By now you've heard that the SEC charged Goldman Sachs with fraud, specifically "defrauding investors by misstating and omitting key facts about a financial product tied to subprime mortgages as the U.S. housing market was beginning to falter."
In simple English: Goldman Sachs, working with John Paulson (a hedge fund manager), created collateralized debt obligations (CDO), which are bonds that are created by compiling different debts (mortgages -- but any kind of debt or credit risk) that have varying risks. The higher the risk, the more the CDO pays out. So, buying a CDO is essentially gambling, with the pay-off being higher the more risk the person takes.
Paulson bet against the CDOs he was creating, meaning that he specifically packaged the CDOs with high-risk investments likely to fail AND he bet they would fail (which means he purchased securities insurance on the CDOs). When they did fail, he made $1 billion as investors lost $1 billion after paying Goldman Sachs $15 million for the privilege of receiving this really crappy deal that was almost guaranteed to fail.
Goldman Sachs knew that investors would never buy the CDOs if they knew that a hedge fund were behind them, so they defrauded investors by holding back that information, allowing investors to believe that the CDOs were packaged by a third party -- one who didn't stand to gain anything by the deal -- and made the deals impossible to understand so investors took a leap of faith based on Goldman Sachs' reputation in buying them.
Which tells you once again (Bernie Madoff ring any bells?) that if something looks too good to be true, it probably is. And that greed will bite you in the ass regardless of where you fell in the Goldman Sachs deal.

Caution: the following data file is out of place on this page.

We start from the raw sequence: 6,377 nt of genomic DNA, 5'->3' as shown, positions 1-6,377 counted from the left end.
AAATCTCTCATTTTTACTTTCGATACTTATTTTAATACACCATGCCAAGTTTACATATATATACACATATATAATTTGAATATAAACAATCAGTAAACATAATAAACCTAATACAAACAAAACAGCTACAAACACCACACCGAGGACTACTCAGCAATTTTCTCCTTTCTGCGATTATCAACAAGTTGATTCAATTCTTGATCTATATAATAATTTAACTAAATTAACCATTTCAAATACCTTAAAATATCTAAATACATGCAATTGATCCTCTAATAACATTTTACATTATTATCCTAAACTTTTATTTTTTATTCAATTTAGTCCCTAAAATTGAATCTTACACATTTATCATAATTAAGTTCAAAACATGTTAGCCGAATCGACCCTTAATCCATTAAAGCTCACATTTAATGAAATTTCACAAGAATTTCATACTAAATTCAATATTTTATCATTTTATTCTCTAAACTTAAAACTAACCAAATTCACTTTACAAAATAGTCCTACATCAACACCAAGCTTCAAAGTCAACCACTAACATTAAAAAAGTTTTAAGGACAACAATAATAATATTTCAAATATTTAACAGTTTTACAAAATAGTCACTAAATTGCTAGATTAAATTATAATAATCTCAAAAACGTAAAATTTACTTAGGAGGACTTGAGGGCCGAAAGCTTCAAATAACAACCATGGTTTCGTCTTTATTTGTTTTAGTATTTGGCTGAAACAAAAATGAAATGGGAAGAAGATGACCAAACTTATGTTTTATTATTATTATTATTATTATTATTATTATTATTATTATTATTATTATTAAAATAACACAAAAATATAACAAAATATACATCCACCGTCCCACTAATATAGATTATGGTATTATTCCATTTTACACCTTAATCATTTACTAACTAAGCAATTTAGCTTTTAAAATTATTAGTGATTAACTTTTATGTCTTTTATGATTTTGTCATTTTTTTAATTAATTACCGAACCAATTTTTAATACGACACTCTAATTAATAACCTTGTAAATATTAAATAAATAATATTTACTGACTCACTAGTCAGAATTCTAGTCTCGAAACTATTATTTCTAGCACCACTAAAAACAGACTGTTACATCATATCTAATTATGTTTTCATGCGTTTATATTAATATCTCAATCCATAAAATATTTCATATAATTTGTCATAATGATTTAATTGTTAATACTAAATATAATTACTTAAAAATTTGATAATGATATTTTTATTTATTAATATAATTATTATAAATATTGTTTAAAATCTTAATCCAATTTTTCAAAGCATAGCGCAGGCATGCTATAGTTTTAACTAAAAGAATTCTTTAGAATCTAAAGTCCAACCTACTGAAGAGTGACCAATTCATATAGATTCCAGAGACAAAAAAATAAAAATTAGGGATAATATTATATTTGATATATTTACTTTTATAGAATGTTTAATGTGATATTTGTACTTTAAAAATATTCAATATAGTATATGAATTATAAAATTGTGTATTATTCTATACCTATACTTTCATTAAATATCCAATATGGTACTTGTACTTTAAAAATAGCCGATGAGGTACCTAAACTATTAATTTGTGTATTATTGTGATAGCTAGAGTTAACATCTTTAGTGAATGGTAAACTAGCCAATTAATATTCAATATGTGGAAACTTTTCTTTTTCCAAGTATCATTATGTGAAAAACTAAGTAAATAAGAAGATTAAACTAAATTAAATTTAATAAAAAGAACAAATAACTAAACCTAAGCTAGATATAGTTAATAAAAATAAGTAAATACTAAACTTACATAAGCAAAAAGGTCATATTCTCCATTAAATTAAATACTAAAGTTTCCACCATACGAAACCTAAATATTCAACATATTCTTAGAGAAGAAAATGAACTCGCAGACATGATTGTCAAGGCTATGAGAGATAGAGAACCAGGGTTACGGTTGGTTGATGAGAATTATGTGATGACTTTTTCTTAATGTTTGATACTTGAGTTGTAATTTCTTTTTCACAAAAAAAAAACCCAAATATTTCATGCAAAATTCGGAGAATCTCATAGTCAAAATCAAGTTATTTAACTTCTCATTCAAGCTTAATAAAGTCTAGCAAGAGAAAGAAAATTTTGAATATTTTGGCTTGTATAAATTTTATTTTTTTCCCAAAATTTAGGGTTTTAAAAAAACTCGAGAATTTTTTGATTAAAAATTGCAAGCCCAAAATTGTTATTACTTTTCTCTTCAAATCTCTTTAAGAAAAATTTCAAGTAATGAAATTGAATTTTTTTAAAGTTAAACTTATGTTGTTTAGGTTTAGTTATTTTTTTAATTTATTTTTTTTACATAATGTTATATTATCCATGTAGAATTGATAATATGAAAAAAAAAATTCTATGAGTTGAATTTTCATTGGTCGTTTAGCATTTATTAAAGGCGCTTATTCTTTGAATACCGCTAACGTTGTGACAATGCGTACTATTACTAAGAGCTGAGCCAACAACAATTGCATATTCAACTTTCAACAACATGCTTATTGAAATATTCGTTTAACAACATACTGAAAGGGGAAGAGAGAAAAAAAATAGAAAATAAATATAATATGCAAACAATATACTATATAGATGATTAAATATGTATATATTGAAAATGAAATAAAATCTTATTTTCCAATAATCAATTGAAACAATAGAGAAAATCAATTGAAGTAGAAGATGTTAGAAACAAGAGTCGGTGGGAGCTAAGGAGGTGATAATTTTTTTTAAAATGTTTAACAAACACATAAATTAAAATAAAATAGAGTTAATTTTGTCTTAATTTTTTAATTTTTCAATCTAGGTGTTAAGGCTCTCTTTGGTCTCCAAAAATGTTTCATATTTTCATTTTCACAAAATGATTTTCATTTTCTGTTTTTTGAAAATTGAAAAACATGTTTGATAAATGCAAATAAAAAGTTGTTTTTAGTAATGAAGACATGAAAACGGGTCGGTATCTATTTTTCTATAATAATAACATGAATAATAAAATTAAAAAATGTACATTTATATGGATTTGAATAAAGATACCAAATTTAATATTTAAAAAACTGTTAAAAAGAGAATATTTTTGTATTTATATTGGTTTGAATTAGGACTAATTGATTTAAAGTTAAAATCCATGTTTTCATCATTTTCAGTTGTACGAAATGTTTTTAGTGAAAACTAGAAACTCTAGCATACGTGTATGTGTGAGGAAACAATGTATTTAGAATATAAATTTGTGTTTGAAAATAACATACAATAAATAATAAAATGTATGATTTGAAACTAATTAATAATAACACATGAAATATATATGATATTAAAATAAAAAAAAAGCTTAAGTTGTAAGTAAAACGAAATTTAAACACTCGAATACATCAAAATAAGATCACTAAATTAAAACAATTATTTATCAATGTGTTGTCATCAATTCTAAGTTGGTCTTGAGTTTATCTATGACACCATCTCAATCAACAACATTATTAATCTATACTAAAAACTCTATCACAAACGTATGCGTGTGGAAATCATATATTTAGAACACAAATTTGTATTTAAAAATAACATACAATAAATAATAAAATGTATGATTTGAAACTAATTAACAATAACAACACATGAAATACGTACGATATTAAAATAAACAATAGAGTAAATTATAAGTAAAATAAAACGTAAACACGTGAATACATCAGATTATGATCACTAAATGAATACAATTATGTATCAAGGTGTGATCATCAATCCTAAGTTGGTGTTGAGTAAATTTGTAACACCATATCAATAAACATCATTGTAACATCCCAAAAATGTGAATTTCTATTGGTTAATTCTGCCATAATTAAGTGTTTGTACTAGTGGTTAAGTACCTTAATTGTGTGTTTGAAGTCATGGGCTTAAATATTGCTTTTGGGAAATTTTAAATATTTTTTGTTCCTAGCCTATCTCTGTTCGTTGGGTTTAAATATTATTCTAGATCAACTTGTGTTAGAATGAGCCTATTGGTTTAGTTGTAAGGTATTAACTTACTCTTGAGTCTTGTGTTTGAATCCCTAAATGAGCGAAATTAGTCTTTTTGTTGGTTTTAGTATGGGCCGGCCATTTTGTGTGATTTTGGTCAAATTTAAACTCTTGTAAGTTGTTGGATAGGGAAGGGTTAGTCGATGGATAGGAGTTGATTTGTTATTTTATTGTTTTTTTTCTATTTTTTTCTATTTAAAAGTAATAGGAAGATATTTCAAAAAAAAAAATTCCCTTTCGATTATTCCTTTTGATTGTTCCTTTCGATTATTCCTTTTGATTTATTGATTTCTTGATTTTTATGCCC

And back to that idea of reputation? Goldman Sachs not only stands to lose a lot of money in fines (and they should), but they also have trashed their reputation and businesses would be foolish to trust them now.
But what is the online world saying?
- Motley Fool has a fantastic explanation of the situation, complete with their predictions of Goldman Sachs' future.
- NPR's Planet Money also gives a simple explanation and includes links to the SEC's charges and Goldman Sachs' statement.
- Huffington Post has numerous pieces of commentary including a main post from Arianna Huffington on how Wall Street has ravaged the middle class, Philip Neches discussed the idea of trust when it comes to investment banks, and actor Alan Cumming has a post from the layman's perspective on why he moved his money from Goldman Sachs.
- Laurie's Random Musings explains why you should be outraged.
- Megan McArdle at the Atlantic cautions about how we discuss this case and The Hunting of the Snark deconstructs Megan McArdle.
- Baseline Scenario talks about the size of mega banks and how they contribute to these situations.
- Professor Bainbridge presents his own take on the situation as well as including additional links to other thoughts from the blogosphere.
Of course, Jon Stewart and Steven Colbert had their say, too:
The Daily Show With Jon Stewart
Mon - Thurs 11p / 10c
These F@#king Guys - Goldman Sachs
Daily Show Full Episodes
The Colbert Report
Mon - Thurs 11:30pm / 10:30c
Goldman Sachs Fraud Case - Andrew Ross Sorkin
Colbert Report Full Episodes
What is your take on the SEC's charges?
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